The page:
# Smoothing Noisy Data using Moving Mean

Hi there,

Is there a function in Julia that is similar to MATLAB’s smooth() function.

MATLAB smooth function: `z = smooth(y, span, method)` where

`y` → input array;
`span` → span of moving average;
`method` → option between default moving average, lowess, loess etc.

THe result of this operation `z` is a vector of the same dimension as `y` which is basically a smoothening of the original array `y` .

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have you seen RollingFunctions.jl? Seems to be close to what you want. But it doesn’t have out-of-the-box support for `loess` etc. It does have a way to use a custom function, so maybe it’s easy to add on your own.

1 Like

For LOESS,

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If it’s just a moving average and you want the same exact results as MATLAB then the only thing to figure out is what strategy MATLAB uses to estimate the tails (AR models, … etc.)

If you just want a smoother then they all have pros and cons, e.g. some can interpolate some cannot.

Anyway, to add options to the ones above we also have a `Henderson moving average filter` here GitHub - viraltux/Forecast.jl: Julia package containing utilities intended for Time Series analysis.

``````using Plots, Forecast
x = log.( collect(1:.1:11) .+ rand(101))

scatter(x)
plot!(hma(x,21),legend=nothing)
``````

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There’s no singular function (yet) that has parity with MATLAB’s `smoothdata()`, and I +1 for whoever would like to implement something like it!
This works for a moving average at least:

``````using NaNStatistics, Plots

y = randn(1000)
window_size = length(y)/100.0
z = movmean(y, window_size)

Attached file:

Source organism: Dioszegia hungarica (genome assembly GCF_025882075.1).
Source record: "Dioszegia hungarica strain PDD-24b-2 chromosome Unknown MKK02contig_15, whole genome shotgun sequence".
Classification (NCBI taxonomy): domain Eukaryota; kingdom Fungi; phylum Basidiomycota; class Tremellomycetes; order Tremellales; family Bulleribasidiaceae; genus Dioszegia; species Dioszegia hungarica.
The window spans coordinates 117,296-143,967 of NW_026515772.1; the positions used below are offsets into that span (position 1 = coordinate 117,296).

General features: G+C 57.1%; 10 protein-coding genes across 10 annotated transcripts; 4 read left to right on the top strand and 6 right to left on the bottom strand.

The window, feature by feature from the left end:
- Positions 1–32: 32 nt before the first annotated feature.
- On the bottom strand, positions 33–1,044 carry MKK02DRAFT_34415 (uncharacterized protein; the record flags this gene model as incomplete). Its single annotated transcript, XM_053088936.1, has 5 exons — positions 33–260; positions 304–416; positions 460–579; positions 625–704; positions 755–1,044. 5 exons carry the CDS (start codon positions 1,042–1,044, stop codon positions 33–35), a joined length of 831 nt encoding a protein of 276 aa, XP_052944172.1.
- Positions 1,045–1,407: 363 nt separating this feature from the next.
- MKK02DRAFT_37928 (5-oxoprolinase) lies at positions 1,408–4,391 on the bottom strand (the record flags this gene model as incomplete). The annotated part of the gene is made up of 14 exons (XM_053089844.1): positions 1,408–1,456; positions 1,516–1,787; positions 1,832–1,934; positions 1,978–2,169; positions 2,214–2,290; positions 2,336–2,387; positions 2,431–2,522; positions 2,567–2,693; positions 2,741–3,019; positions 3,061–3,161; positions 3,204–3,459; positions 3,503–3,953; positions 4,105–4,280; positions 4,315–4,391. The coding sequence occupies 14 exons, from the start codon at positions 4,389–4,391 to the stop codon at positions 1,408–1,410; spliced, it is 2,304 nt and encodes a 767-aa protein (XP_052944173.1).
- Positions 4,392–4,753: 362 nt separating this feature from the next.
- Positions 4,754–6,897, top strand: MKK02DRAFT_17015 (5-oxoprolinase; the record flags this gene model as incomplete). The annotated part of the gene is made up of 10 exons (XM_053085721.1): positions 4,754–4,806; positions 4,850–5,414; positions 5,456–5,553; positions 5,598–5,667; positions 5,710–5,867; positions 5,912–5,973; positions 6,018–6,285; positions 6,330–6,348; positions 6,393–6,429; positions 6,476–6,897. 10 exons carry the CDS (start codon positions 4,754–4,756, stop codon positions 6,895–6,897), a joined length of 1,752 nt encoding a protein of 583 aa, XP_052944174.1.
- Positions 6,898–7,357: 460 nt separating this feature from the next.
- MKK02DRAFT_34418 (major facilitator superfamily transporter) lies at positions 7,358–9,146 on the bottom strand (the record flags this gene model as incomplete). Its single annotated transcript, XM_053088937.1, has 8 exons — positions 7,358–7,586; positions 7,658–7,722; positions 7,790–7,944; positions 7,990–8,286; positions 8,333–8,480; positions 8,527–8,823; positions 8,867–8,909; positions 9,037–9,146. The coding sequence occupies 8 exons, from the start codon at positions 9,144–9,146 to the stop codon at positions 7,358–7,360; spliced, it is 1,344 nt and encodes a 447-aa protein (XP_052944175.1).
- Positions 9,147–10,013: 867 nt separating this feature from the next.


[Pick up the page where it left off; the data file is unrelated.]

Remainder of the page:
plot(y, linestyle = :dot)
plot!(z, linewidth = 2)
``````

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If you just want to plot the data more smoothly, there is this one:

``````julia> using EasyFit

julia> x = rand(100);

julia> m10 = movavg(x,10)

------------------- Moving Average ----------

Number of points averaged: 11 (± 5 points)

Pearson correlation coefficient, R = 0.43442913764734875

Averaged X: x = [0.4737608452310648, 0.5121944744036446...
residues = [-0.3269117547107911, 0.40109456416787137...

--------------------------------------------

julia> m50 = movavg(x,50)

------------------- Moving Average ----------

Number of points averaged: 51 (± 25 points)

Pearson correlation coefficient, R = -0.014175383510694936

Averaged X: x = [0.5225594827160708, 0.5220326497692106...
residues = [-0.37571039219579705, 0.3912563888023054...

--------------------------------------------

julia> plot([x,m10.x,m50.x],linewidth=2)

``````

For a package-free moving average, see @tim.holy’s solution here, adapted as follows for `m` odd integer > 1:

``````function moving_average(A::AbstractArray, m::Int)
out = similar(A)
R = CartesianIndices(A)
Ifirst, Ilast = first(R), last(R)
I1 = m÷2 * oneunit(Ifirst)
for I in R
n, s = 0, zero(eltype(out))
for J in max(Ifirst, I-I1):min(Ilast, I+I1)
s += A[J]
n += 1
end
out[I] = s/n
end
return out
end
``````
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ImageFiltering.jl has multidmensional array smoothing. There’s also a `mapwindow(f, A, window)` which allows you to apply `f` to “windows” of `A` rather than the single elements that `map(f, A)` applies `f` to.

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I’ll also note that an exponentially weighted mean is similar to a moving window and is easy to use via OnlineStats:

``````o = Mean(weight = ExponentialWeight(.1))

exp_smooth = [value(fit!(o, yi)) for yi in y]
``````
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Hi,
How do you choose the optimal window size?
The package is very promising, I hope it develops quickly, I am looking forward to using it soon.
Many thanks,
Ayush